In any magical universe, accelerated physical training speed should be a given. Given how many hp you can heal a day back, recovery times, and so training times, would also be accelerated.

What I think is mindboggling is the idea that getting in shape really fast and to an incredible degree is nigh impossible, while levelling from 1 to 20 in a month is certainly possible.

Sure, physical training times take a while...for us. Now think how long it takes to become a world-class expert in a skill like, oh, quantum physics. DECADES for FIVE RANKS. You know, something about as hard as a 3rd level spell.

If mages can do it, fighters can do it on the other side. Eesh.

==Aelryinth

If that were the case then why have the warrior NPC class? Shouldn't all basic fighting classes be named fighter? If it is that easy to gain physical fitness and training shouldn't the average farmer be superhuman stat wise? If after all one of the big tropes in D&D is the farmer going on an adventure and picking up combat training. Then no, a fighter is not doing anything mind-boggling according to you.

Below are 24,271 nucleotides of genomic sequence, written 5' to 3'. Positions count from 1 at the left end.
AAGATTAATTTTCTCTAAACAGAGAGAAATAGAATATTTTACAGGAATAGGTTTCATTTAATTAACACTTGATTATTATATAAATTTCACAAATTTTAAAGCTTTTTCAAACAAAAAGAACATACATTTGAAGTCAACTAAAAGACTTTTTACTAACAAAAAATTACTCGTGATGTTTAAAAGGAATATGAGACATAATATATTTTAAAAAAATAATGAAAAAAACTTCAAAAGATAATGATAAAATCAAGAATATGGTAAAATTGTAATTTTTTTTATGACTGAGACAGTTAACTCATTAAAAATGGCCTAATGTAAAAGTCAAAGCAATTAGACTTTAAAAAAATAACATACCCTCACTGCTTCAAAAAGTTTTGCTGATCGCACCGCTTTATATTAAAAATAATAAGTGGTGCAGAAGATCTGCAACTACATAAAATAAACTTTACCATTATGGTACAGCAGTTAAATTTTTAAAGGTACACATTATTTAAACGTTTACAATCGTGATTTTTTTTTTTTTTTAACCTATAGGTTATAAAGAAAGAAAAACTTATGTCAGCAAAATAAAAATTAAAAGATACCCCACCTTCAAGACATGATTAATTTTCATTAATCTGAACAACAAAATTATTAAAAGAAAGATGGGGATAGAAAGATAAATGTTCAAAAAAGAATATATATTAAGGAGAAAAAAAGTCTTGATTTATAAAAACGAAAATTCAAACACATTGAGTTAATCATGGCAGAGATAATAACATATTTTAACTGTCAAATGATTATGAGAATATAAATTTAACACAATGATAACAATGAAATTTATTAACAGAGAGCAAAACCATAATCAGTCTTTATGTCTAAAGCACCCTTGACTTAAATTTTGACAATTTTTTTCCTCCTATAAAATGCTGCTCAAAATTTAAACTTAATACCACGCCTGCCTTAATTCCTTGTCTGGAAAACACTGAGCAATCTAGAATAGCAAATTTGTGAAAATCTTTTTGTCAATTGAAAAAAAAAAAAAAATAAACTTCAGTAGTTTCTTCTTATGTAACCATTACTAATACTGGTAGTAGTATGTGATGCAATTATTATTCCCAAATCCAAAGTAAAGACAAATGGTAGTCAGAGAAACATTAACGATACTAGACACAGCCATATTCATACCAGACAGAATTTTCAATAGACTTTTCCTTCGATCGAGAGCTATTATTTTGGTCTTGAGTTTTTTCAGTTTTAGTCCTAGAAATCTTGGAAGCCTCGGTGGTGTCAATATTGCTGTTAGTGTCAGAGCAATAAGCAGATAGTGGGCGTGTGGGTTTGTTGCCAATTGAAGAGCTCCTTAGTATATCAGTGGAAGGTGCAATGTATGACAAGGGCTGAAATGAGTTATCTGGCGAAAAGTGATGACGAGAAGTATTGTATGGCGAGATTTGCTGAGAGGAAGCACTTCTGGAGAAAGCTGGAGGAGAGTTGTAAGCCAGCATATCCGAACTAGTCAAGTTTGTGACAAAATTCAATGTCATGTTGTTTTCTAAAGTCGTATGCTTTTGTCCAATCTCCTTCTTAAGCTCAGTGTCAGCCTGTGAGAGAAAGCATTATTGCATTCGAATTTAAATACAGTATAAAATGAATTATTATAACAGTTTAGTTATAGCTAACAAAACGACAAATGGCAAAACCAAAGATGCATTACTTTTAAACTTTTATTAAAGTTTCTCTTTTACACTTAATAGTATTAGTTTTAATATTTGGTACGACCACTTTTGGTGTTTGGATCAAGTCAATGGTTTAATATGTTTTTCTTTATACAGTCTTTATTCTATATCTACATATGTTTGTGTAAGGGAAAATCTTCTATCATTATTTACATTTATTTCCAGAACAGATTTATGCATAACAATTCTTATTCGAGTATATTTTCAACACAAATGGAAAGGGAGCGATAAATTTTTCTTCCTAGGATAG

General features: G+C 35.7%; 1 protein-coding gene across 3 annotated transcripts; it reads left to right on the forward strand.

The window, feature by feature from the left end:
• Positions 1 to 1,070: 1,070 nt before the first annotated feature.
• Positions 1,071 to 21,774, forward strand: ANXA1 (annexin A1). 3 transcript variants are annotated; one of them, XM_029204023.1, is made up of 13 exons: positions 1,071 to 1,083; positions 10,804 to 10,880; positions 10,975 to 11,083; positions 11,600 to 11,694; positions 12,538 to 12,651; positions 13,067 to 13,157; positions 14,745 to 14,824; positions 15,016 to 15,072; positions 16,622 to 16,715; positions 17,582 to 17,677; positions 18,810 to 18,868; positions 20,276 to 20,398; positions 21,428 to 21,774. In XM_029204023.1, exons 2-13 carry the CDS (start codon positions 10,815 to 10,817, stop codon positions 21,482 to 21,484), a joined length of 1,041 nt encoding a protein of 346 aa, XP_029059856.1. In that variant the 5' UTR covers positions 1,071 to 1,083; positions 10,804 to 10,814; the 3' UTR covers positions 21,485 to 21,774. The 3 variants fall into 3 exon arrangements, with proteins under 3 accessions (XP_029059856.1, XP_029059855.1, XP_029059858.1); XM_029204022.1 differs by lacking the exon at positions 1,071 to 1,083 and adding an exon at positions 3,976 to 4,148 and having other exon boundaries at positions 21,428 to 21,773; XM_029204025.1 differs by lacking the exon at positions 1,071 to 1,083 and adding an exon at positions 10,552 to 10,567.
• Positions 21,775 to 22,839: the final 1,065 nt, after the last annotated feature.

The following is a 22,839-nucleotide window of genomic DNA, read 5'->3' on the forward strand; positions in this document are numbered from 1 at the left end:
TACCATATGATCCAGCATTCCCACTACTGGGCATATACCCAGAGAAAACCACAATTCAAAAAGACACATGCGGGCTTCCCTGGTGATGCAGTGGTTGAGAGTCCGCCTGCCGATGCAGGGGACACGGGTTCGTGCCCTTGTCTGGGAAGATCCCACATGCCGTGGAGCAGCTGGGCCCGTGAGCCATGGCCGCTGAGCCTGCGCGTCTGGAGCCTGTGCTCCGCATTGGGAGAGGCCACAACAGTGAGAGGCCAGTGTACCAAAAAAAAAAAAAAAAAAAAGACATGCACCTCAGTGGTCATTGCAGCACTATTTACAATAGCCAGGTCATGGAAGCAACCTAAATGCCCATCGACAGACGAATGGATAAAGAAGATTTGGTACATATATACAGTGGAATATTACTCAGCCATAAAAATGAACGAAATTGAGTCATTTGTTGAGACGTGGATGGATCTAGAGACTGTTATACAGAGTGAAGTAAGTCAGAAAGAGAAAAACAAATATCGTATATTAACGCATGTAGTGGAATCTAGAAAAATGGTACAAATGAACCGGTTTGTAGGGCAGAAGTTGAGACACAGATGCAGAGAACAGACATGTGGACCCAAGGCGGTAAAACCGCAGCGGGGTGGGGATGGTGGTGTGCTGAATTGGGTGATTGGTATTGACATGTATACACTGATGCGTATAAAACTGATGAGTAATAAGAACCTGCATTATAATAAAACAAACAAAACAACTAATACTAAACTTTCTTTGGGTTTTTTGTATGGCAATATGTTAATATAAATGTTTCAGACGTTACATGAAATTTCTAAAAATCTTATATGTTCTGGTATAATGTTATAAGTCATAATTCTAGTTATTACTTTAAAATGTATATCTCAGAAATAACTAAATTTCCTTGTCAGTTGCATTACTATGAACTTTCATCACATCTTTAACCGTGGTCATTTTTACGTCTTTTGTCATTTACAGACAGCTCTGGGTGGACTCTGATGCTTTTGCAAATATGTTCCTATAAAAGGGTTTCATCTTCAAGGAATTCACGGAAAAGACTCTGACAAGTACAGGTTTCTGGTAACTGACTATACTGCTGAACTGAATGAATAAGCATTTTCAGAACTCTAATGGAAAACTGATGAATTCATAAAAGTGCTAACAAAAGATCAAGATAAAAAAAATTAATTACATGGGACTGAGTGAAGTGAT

You are saying that maintaining a strength in 18 to 20 range and constitution or dexterity in that range is no big deal? You are kidding yourself. Intelligence is inborn. After awhile, humans adapt and someone figures out how to do something. We are using the internet after all. I know a lot more people that are pretty smart, some of which use these message boards. I doubt that the majority of them maintain physical abilities to match their intellect.

This is another double standard argument.

Why have the adept NPC class? Shouldn't all basic casting classes be named Wizard? IF it's that easy to gain knowledge and learn spellcasting, shouldn't the average farmer be supermental statwise? If after all one of the big tropes is the common-born child going out and picking up spellcasting with no effort. Then, no a wizard is not doing anything exceptional at all, according to you.